Sep 24, 2017

The day after my last post

The day after my last post, I decided to take my camera and go back along the Nakagawa River. This first picture is the large pile of rocks that I had seen the day before. The high rock is about the same height as my head would be if I were standing on the water. I can not imagine how much work it took to drag these out of the riverbed and pile them up.

 The next picture shows the bridge. The man was no longer there but you can see the large pile of stones around the base of the support column. The larger rocks are larger than a person's head.

The view I had as a sat and ate my lunch was quite pleasant. There were small birds butterflies, and other insects. I even saw a Kingfisher, kawasemi, in Japanese. They are used as a symbol for the town.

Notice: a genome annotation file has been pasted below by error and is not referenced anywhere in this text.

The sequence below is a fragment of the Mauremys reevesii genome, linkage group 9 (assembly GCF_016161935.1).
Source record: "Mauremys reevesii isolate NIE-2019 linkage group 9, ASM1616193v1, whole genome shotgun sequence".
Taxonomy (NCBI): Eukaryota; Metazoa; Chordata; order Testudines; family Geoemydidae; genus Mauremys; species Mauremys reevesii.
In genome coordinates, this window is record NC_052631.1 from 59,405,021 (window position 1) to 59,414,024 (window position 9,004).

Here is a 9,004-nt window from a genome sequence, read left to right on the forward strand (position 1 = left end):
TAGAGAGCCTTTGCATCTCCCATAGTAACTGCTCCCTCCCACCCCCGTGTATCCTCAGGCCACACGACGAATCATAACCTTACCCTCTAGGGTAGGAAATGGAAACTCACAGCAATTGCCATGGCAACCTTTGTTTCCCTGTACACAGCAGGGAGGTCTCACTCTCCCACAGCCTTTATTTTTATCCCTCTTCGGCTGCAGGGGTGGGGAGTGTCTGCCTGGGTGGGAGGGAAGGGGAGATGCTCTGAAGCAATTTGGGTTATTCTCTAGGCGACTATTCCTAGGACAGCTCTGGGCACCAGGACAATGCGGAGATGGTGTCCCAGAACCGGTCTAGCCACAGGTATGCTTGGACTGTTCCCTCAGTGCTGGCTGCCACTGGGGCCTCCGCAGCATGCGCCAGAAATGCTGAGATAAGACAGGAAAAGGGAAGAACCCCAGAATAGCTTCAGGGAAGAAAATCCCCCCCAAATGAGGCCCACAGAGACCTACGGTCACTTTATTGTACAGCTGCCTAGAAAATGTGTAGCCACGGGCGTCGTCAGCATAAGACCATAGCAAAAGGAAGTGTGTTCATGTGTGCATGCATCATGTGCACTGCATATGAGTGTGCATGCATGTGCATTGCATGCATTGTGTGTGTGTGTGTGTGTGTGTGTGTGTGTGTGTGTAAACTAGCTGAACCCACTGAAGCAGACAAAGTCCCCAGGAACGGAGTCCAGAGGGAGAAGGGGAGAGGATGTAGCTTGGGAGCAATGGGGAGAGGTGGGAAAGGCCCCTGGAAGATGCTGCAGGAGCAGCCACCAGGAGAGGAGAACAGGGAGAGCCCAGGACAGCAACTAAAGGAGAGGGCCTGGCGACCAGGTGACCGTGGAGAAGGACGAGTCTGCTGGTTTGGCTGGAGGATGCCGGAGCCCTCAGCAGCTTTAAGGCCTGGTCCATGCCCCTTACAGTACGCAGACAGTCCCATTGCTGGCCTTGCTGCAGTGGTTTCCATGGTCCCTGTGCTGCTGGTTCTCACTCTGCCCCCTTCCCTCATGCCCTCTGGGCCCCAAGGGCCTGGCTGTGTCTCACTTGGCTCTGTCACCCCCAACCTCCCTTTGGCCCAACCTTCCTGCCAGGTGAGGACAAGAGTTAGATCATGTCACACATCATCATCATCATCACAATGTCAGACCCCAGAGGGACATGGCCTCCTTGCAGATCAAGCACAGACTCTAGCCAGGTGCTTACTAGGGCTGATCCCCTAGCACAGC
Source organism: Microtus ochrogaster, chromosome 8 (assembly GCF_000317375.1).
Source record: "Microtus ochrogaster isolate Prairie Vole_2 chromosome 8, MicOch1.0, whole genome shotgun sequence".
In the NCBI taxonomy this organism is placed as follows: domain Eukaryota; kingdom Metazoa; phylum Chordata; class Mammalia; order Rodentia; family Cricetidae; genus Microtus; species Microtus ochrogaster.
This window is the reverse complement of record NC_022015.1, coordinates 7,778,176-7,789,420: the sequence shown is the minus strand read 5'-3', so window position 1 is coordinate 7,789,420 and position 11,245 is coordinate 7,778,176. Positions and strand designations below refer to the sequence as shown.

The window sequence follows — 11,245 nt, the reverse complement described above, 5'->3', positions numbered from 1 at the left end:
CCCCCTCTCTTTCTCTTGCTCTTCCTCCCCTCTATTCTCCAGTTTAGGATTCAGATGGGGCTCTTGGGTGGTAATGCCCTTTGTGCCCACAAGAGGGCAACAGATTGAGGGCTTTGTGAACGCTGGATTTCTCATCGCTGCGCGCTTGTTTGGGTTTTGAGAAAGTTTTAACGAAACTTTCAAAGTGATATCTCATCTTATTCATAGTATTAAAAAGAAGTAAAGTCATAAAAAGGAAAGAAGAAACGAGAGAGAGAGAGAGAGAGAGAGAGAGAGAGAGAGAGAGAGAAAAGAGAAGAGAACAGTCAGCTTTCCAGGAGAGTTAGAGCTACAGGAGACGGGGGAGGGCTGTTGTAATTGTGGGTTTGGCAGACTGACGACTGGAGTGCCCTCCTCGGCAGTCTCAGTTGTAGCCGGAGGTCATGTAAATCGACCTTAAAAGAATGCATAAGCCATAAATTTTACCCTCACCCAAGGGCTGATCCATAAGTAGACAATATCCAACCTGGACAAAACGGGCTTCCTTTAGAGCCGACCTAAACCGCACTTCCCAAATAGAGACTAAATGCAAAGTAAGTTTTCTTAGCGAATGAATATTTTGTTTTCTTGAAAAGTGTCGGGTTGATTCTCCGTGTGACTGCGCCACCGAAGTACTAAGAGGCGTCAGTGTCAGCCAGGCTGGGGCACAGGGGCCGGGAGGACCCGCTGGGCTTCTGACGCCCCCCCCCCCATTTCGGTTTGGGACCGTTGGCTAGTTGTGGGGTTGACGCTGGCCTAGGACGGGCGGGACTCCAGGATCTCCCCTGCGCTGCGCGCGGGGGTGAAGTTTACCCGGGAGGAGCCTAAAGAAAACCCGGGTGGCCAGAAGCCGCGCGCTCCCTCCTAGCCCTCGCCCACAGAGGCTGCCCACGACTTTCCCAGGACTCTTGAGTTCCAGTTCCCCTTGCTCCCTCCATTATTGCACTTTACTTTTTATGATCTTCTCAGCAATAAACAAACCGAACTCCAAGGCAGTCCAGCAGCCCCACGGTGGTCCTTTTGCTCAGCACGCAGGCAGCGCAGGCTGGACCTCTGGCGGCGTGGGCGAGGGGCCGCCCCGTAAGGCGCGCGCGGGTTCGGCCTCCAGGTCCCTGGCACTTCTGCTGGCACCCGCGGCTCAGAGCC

In the top right corner of the last picture you can see a dam. This dam is only a couple of years old and was built in response to severe flooding five years ago, the year before we moved here. There is a large pond behind it and it seems to be a key point in the system to control the water levels in the river. It looks like it may be a moveable dam, but I can not find a location where I can see the details well enough to be sure.

Sep 22, 2017

Interesting sights around town

Yesterday, I walked south along the Nakagawa River (by the way -gawa means river in Japanese, so what I wrote actually means 'the Naka river river). I brought water, a hard-boiled egg, cheese and some crackers to have a one-man picnic at the end of the riverside path.
As I walked along, I notice something new. In the middle of the river, there was a huge pile of stones. It was four or five meters long, at least three wide, and about two tall. It was obviously manmade. I've seen small piles of stones along the river and assumed that they were made by kids playing in the river. This mountain of stones was so big that it must have taken many hours of work to construct. I scratched my head a bit and continued along the path.